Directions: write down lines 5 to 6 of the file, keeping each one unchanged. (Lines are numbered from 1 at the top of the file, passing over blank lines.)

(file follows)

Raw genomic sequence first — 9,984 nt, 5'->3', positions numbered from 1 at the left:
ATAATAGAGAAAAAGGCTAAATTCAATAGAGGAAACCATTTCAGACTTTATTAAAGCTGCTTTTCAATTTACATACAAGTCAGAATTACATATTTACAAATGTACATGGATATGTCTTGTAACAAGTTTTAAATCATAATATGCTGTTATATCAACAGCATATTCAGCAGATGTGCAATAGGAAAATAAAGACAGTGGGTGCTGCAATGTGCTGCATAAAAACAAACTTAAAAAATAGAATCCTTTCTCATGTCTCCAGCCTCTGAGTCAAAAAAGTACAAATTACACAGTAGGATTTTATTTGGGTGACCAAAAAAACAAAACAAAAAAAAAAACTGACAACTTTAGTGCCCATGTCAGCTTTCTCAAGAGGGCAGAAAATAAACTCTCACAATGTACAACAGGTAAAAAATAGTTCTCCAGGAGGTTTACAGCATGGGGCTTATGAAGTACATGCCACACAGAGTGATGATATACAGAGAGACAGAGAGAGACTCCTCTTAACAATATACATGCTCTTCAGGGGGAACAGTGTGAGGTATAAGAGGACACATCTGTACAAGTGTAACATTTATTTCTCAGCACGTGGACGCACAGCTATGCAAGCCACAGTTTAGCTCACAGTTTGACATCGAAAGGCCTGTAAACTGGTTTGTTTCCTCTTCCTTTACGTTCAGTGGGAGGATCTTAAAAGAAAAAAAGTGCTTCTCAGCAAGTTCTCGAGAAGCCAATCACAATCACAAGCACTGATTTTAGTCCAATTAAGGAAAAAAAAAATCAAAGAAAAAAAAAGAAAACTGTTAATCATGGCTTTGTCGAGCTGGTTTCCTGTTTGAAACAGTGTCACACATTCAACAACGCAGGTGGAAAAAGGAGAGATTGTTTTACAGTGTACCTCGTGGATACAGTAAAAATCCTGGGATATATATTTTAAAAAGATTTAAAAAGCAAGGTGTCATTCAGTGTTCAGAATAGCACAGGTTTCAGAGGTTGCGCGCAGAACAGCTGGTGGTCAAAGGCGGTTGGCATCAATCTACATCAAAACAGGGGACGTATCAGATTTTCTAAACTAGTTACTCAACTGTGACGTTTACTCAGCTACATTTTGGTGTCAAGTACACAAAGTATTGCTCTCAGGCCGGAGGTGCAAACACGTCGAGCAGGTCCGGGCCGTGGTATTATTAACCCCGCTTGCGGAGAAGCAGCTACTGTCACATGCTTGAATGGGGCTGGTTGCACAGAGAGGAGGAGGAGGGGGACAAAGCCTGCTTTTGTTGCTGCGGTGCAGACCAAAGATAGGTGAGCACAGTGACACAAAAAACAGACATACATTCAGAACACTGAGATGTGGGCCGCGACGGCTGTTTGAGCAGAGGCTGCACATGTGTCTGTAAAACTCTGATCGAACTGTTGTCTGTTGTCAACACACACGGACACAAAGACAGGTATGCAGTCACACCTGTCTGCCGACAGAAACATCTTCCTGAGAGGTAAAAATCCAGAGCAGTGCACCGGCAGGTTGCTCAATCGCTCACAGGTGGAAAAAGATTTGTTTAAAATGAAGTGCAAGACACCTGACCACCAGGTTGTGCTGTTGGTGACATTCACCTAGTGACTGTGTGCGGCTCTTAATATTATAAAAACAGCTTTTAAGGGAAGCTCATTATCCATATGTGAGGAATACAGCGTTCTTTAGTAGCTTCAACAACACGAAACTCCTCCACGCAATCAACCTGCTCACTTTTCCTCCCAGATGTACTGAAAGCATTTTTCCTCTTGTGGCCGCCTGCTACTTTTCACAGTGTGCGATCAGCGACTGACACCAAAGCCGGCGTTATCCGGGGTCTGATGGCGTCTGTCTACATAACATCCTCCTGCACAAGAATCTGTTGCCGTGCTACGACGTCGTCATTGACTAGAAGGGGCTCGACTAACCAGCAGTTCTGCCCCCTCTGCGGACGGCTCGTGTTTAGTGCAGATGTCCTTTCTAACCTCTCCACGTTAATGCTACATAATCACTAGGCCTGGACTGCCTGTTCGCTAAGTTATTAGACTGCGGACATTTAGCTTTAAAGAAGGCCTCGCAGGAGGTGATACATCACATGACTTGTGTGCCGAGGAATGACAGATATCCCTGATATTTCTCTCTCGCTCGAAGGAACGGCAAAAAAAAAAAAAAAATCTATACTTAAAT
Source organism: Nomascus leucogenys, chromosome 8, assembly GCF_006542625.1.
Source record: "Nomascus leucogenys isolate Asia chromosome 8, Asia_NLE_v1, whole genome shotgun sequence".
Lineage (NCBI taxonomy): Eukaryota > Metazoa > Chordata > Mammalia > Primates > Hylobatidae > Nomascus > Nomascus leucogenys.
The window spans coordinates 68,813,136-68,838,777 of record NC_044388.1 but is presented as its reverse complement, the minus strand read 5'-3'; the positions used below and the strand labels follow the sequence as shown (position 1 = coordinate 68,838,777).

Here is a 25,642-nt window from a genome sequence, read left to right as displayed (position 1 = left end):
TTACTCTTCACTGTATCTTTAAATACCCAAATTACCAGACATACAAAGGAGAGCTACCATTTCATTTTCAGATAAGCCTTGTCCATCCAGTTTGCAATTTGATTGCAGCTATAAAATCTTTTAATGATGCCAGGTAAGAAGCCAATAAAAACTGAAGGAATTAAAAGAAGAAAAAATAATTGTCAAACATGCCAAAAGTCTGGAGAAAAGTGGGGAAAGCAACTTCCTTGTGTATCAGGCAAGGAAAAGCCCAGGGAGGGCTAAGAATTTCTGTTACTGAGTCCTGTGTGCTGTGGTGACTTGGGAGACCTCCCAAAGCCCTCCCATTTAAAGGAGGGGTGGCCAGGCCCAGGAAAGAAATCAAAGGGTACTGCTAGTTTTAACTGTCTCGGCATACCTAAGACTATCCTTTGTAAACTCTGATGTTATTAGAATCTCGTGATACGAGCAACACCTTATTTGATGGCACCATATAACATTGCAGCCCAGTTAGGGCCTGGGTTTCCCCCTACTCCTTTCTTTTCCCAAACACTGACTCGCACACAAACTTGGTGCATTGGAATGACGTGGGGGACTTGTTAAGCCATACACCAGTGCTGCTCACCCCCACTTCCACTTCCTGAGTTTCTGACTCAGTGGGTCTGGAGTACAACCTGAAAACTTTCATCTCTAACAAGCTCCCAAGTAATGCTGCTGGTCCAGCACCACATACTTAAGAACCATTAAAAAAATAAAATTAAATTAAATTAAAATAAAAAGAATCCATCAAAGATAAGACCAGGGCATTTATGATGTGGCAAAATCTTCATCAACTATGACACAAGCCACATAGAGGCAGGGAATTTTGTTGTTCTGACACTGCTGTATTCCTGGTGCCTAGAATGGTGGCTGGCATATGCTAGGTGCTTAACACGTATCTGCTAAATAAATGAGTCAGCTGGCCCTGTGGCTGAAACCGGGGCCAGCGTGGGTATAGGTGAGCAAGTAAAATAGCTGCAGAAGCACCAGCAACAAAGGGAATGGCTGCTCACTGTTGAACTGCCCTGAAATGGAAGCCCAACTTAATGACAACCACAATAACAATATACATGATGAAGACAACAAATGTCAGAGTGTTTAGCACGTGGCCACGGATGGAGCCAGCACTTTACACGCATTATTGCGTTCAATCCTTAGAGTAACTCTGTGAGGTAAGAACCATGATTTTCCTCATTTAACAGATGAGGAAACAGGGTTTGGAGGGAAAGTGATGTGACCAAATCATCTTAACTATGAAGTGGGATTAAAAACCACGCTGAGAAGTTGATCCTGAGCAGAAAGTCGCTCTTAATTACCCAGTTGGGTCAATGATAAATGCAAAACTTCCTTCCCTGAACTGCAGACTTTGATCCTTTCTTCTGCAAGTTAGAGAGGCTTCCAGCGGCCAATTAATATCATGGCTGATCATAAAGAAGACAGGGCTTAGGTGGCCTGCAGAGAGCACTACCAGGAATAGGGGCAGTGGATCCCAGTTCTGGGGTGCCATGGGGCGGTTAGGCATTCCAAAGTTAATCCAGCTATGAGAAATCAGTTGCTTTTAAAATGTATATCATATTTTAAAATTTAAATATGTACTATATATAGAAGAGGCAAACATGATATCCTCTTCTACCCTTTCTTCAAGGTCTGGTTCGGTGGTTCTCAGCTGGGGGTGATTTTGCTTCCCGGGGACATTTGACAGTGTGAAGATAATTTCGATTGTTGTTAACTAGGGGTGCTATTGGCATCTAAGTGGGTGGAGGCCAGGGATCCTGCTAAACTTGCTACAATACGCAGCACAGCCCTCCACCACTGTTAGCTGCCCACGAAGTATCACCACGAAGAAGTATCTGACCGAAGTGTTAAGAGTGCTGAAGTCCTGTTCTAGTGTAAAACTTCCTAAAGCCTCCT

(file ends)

Lineage (NCBI taxonomy): Eukaryota > Metazoa > Chordata > Mammalia > Primates > Hylobatidae > Nomascus > Nomascus leucogenys.
The window spans coordinates 68,813,136-68,838,777 of record NC_044388.1 but is presented as its reverse complement, the minus strand read 5'-3'; the positions used below and the strand labels follow the sequence as shown (position 1 = coordinate 68,838,777).